Dweck further notes that Dr. Benjamin Bloom found that the first teachers of 120 world-class musicians, artists, athletes and researchers were incredibly warm and accepting. Dweck believes that this is the key to effective education, which she summarizes as “challenge and nurture.” To illustrate the methods of effective teachers, she profiles three “Great Teachers” who maintain high academic standards while loving, accepting and guiding their students to success. Marva Collins taught inner-city Chicago grade school students who had been kicked out of the traditional school system for behavioral and academic problems, including violence against themselves and their classmates. On the first day of school, Marva made a success contract with her students, set extremely high standards, and established an atmosphere of genuine affection and concern as she promised the students they would succeed. She introduced words and concepts that were, at first, way above their level and she told them, “I’m gonna love you . . . I love you already, and I’m going to love you even when you don’t love yourself.” Similarly, Rafe Esquith teaches second graders in Los Angeles from poor, crime-ridden neighborhoods. Many of his students live in families with drug, alcohol, and emotional problems. His strategy to help his students succeed against the odds is to regularly illustrate how much they are growing intellectually. He highlights assignments that were once hard that became easy through practice and discipline. At Julliard, Dorothy DeLay gives her all to every violin student she teaches (including Itzaak Perlman and his less-famous wife, Toby) and asks herself “How can I help this student?” while noting that it’s easy for teachers to “hide their own lack of ability” by saying, “Oh this child wasn’t born with it, so I won’t waste my time.” She creatively experiments with new teaching methods to solve the problems that her students face, such as playing out of tune or not the hearing the beginning, middle and end of a particular note.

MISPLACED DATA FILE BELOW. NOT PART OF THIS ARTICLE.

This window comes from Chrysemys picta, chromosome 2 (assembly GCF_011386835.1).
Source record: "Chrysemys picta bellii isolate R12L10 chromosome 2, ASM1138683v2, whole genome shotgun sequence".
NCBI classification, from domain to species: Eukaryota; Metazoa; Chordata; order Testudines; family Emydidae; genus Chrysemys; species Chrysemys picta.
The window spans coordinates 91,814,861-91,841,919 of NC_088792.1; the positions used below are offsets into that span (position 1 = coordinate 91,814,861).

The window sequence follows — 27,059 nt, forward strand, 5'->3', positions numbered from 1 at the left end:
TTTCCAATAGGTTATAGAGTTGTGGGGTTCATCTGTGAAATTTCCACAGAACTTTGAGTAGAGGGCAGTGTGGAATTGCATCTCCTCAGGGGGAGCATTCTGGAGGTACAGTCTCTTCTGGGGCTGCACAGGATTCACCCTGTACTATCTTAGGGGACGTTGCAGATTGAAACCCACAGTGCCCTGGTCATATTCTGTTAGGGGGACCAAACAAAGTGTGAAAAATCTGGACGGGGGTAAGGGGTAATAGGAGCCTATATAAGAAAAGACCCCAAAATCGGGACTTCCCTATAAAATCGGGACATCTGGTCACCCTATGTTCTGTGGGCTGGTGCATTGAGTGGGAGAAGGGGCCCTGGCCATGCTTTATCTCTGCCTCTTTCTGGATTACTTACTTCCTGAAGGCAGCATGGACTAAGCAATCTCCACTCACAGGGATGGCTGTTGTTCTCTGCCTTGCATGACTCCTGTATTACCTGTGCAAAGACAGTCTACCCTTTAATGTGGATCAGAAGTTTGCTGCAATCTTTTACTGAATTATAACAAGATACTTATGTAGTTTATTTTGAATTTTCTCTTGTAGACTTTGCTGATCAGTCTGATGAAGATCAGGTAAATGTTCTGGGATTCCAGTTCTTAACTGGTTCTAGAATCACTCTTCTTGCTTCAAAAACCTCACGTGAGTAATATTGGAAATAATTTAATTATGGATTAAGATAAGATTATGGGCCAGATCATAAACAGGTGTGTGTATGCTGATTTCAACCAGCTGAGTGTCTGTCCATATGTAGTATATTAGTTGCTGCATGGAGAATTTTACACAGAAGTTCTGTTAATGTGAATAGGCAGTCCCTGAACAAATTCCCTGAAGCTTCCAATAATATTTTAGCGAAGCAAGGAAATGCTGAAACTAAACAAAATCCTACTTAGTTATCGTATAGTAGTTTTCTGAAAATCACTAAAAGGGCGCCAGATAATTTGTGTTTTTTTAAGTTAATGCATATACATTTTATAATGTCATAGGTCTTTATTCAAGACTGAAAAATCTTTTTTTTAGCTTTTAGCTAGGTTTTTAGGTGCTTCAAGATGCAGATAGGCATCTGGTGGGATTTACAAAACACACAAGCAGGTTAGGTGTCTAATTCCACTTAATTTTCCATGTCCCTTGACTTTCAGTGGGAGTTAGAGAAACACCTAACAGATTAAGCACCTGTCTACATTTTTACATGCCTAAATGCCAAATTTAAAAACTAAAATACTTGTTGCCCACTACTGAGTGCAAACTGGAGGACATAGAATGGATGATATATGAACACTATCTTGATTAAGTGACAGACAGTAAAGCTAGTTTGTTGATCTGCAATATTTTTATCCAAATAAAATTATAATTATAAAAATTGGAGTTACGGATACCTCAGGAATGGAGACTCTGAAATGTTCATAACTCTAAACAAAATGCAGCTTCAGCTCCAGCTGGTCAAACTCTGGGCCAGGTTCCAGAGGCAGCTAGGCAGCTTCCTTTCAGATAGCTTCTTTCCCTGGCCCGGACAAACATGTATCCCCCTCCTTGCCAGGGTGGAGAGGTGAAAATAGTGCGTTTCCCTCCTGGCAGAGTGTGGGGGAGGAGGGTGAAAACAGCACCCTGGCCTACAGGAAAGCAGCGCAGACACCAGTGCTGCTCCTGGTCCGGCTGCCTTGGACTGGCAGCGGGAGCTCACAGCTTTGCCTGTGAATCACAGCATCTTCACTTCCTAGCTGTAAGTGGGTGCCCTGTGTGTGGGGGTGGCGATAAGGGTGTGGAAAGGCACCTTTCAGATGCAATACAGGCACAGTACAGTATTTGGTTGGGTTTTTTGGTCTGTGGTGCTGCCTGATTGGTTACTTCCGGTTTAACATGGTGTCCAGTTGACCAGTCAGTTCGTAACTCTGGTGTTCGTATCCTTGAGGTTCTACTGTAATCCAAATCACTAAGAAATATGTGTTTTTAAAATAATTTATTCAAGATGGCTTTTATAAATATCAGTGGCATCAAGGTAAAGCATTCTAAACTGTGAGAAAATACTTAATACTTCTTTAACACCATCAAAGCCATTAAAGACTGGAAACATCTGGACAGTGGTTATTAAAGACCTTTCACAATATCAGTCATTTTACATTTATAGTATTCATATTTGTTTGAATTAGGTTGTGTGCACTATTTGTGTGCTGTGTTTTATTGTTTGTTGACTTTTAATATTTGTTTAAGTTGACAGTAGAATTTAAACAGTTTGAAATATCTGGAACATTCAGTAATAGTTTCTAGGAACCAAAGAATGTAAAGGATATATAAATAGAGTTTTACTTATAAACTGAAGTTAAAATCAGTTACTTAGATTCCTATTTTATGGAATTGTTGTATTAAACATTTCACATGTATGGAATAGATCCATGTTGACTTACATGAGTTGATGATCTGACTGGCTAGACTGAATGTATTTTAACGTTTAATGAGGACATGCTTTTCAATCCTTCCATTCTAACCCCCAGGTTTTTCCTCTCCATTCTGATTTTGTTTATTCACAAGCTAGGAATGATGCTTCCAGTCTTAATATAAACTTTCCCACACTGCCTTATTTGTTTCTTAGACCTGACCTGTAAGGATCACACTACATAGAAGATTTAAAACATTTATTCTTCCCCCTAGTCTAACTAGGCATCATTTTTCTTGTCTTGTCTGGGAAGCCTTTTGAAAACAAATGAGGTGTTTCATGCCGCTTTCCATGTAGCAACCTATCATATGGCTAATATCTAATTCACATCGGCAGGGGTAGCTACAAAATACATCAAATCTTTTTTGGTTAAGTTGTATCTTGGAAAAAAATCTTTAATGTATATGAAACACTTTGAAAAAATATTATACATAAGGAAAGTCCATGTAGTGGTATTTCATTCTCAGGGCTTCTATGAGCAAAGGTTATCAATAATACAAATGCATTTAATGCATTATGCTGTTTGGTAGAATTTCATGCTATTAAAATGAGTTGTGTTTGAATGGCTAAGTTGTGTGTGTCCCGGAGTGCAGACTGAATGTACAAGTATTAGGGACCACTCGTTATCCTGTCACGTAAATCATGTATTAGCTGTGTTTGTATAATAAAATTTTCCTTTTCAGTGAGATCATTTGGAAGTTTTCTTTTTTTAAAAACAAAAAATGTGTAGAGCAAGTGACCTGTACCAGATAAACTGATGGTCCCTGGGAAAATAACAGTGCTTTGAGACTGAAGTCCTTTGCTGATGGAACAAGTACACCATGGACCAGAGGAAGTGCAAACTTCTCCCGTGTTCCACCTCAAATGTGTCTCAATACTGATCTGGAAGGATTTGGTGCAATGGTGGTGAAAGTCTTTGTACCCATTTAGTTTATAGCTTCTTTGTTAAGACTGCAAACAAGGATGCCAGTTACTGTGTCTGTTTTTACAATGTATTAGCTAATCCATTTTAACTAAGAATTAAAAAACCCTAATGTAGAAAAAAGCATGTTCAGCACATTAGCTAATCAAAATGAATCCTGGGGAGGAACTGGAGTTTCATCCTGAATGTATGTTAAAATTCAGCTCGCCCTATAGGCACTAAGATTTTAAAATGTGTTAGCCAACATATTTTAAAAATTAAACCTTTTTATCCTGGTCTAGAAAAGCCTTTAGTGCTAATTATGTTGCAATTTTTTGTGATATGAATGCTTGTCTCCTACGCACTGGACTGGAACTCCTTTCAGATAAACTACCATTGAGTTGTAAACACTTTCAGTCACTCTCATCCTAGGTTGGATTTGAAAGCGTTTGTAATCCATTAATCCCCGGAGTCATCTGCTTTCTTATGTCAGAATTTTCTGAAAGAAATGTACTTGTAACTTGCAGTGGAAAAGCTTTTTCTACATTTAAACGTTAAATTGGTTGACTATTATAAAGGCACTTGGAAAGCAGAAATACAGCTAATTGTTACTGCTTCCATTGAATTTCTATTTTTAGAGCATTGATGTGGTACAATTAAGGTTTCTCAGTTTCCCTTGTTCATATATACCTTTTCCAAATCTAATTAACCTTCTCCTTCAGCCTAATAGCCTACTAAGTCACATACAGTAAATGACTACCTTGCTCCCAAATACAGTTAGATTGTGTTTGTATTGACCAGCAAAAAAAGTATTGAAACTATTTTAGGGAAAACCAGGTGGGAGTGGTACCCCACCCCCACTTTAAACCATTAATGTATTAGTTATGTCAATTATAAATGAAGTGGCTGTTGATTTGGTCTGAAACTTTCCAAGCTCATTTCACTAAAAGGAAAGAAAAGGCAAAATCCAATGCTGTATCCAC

Anyone can slip into a fixed mindset from time to time and as educators we regularly encounter fixed mindsets in our students (and in ourselves). Fixed mindsets cause our students to make choices that minimize rather than maximize their learning, so how can we help them switch from a fixed mindset to a growth mindset? First, set up lessons as learning tasks not judgments of ability. We can do this by characterizing the activity as a learning process and presenting skills and material as being learnable, for example by explaining that “these skills are developed through practice and this task is an opportunity to cultivate these skills.” Second, praise the effort not the ability. For example say, “I see that you’ve been working really hard on your homework and your math scores are improving.”
Reading this book resulted in a paradigm shift for me. I now understand how language indicates the framework or mindset through which someone views a problem or challenge and I can adjust my language accordingly to help the person switch mindsets and see new possibilities. I’ve changed the language I use with my children and students to ensure that I am promoting a growth mindset in every area – academic, professional and personal – because, as Dweck notes, “the best thing [parents] can do is to teach their children to love challenges, be intrigued by mistakes, enjoy effort, and keep on learning. That way their children don’t have to be slaves of praise. The will have a lifelong way to build and repair their own confidence.”
Inspiring and practical, this book is a must-have for all parents and educators who want to empower others (and themselves) to achieve their full potential in school and in life.
Rating: 5 stars (out of 5)
–Reviewed by Cara Gubbins, Learning Resource Specialist, Butte College, CA